Boyle's law

Boyle's law

Figure 1. Boyle's law implies that if a quantity of an ideal gas is to be compressed at constant temperature so that its volume is reduced by one half (from v to v/2) its pressure must be doubled (from p/2 to p).

Boyle's law

Figure 2. The inverse relationship between pressure and volume is evident in this diagram.

Boyle's law states that for a given mass of gas held at a constant temperature, pressure (p) and volume (v) are inversely proportional. That is,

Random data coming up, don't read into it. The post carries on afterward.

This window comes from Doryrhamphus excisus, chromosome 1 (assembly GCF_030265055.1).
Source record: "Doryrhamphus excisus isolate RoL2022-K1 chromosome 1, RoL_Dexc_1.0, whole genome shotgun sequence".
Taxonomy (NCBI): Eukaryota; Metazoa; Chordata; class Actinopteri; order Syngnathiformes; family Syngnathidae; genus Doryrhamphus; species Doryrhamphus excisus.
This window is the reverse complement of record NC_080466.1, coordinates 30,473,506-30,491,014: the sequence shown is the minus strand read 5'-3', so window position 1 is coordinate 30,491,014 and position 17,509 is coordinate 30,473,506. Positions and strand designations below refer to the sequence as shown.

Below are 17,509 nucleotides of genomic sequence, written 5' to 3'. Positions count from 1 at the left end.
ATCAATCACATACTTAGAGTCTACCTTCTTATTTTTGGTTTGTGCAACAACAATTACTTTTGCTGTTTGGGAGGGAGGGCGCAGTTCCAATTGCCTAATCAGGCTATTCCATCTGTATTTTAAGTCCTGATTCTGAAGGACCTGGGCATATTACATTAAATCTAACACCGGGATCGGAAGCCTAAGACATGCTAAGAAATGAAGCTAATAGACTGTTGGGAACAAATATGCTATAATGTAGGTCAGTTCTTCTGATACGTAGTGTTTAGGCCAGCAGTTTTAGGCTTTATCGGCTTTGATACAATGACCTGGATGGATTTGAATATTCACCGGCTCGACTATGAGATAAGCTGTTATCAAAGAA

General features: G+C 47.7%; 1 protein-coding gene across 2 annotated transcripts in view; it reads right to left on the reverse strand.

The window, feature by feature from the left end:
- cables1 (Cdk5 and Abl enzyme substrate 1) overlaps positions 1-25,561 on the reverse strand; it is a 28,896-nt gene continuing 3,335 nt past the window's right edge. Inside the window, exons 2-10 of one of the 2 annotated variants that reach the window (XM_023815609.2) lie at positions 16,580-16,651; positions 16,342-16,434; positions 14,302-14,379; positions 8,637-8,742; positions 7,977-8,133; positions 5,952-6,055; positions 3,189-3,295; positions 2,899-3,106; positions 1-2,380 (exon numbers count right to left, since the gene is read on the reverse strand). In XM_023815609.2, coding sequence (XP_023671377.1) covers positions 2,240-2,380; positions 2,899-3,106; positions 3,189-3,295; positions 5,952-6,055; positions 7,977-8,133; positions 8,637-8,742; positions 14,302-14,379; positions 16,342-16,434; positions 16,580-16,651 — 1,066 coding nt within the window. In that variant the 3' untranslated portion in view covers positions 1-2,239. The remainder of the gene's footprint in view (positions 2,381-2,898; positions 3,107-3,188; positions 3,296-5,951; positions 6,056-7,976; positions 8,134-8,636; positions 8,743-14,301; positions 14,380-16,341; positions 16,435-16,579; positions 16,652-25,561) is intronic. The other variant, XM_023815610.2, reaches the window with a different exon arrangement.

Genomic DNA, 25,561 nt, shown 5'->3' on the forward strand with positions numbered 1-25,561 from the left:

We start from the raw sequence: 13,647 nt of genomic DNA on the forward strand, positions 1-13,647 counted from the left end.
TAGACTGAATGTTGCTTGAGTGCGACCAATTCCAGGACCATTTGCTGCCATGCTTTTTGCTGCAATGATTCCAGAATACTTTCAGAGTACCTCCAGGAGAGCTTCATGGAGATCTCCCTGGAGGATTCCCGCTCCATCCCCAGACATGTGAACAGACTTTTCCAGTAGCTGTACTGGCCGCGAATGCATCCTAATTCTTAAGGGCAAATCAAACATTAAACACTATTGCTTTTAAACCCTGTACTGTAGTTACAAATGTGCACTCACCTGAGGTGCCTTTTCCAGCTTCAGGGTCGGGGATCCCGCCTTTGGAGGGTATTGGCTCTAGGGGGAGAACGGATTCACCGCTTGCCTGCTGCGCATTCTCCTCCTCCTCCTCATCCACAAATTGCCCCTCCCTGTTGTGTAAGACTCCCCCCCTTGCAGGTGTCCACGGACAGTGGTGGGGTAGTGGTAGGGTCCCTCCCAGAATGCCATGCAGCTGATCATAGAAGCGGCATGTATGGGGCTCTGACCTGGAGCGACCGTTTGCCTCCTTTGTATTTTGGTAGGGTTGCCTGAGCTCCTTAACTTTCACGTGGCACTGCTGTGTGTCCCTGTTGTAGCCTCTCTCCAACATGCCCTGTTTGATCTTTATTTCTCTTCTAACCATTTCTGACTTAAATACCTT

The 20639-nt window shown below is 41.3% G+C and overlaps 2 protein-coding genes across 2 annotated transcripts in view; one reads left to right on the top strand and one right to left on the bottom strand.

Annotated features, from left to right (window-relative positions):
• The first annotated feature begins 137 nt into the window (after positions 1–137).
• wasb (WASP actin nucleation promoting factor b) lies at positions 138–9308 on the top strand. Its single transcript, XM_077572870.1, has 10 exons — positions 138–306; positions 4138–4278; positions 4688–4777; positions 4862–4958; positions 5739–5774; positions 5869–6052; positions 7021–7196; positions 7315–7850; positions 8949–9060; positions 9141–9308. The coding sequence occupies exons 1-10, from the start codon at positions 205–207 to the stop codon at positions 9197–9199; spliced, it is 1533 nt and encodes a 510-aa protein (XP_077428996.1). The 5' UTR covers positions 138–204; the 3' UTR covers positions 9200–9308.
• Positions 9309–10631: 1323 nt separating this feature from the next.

pv = constant.


Boyle's law is strictly true only for an ideal gas. It is named after Robert Boyle who reported it in 1662, but was actually discovered by Boyle's assistant R. Townely.


The French physicist, plant physiologist, and priest Edmé Mariotte (1620–1684) discovered the law independently in 1676, and in France it is known as Mariotte's law. (Mariotte, a founder of the Academy of Sciences in Paris) also concluded that plants synthesize materials by chemical processes, a theory verified after his death.